An Eternity in Tangiers by Faustin Titi and Eyoum Nganguè. Translated by André Naffis-Sahely. Phoneme Media, 2017. 9781939419798. 47pp plus an afterward.
Nganguè is a Camaroonian journalist living in Paris. Titi is an Ivorian artist living in Abidjan. Together they have created a short, compelling, beautifully drawn graphic novel about a young man from a fictional African city on the Atlantic coast.
Gawa’s family practically bankrupted itself to purchase the influence of a local bigshot who promised to get Gawa to Europe. The young man leaves behind his fiancée and his mother to be taken north, across drier and drier lands, before being abandoned in the desert with little water and told to walk. They are delivered to Morocco where, despite warnings, they’re taken advantage of again in their desire to cross into Spain. He’s stuck in Tangiers, where his legal attempts to leave Africa are denied and his illegal attempts are unsuccessful. The only choice he’s offered is to sell his body. Tangiers is his prison.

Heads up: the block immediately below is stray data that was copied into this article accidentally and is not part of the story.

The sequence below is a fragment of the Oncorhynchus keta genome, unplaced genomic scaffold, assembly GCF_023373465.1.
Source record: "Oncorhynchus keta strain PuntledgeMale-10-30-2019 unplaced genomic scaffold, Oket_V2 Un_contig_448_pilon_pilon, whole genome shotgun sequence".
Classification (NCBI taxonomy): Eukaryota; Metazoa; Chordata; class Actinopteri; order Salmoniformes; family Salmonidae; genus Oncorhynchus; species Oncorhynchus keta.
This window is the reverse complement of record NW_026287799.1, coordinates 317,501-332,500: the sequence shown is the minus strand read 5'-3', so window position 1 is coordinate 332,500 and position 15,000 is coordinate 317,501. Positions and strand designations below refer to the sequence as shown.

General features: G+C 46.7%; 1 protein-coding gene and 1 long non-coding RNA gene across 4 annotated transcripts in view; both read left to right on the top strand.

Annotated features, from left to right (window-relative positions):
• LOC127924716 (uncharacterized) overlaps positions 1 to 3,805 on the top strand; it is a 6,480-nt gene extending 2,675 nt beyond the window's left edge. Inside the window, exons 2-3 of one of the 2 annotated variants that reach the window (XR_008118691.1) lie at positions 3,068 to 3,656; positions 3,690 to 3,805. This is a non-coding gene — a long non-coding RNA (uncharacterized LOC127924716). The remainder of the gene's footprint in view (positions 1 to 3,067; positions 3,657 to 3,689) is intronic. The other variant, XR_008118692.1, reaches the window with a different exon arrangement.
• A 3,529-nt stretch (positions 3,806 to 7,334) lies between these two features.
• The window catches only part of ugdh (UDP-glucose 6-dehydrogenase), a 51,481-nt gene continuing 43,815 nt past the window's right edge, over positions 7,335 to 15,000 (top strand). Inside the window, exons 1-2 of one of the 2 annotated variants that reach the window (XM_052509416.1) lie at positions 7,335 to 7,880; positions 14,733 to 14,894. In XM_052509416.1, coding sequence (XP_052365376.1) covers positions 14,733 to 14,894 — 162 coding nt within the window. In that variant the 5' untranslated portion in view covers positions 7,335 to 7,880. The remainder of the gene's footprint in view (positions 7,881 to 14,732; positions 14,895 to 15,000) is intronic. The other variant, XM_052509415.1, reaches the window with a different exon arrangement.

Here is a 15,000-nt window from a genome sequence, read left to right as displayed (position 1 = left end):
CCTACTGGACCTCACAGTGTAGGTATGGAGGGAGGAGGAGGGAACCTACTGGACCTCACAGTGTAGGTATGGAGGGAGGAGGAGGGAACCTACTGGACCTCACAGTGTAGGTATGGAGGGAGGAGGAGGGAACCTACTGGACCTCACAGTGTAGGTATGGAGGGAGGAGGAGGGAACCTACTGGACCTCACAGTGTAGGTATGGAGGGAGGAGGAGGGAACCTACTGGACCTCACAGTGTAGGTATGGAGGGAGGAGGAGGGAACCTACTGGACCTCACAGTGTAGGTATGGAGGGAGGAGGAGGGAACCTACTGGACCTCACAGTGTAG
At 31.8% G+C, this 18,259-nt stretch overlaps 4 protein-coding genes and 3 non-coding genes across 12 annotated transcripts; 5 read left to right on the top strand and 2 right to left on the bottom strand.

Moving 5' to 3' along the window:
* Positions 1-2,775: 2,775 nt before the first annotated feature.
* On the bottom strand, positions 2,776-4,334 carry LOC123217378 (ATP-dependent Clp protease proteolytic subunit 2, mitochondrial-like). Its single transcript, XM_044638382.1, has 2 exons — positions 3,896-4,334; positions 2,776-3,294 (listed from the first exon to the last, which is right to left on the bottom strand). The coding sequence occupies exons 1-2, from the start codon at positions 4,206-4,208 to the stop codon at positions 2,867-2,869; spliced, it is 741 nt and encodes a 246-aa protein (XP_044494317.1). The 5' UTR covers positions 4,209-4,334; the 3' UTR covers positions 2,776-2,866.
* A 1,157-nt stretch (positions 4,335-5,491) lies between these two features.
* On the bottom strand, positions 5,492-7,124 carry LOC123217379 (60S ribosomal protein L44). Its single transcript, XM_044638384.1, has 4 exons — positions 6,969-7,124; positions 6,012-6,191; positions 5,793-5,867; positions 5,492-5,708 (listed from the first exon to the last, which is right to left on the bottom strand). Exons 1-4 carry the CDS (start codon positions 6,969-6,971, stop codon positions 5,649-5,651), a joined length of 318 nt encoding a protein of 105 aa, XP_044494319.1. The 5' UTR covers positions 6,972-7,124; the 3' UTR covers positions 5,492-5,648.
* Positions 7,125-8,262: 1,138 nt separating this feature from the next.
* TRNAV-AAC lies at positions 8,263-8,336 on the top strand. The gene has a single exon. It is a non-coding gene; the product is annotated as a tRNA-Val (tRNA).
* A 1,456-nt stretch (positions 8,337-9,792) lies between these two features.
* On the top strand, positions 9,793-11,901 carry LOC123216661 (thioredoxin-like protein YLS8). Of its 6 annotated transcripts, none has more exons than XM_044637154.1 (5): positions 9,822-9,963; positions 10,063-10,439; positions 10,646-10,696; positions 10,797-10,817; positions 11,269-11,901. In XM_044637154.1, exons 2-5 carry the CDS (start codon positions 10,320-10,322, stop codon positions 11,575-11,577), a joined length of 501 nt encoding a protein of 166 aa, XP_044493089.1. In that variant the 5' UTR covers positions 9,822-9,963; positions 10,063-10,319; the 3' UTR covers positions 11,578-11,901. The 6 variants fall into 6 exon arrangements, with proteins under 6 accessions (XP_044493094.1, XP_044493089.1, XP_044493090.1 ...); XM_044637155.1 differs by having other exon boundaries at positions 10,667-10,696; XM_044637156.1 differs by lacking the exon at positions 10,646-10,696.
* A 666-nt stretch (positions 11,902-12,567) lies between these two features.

I love everything about this book. It’s so uninflected, it leaves all of the feeling up to the reader, whether a moment shows would-be migrants drowning or a memory of student protestors being beaten and raped back in Gawa’s hometown. It’s simple, straightforward, and amazing.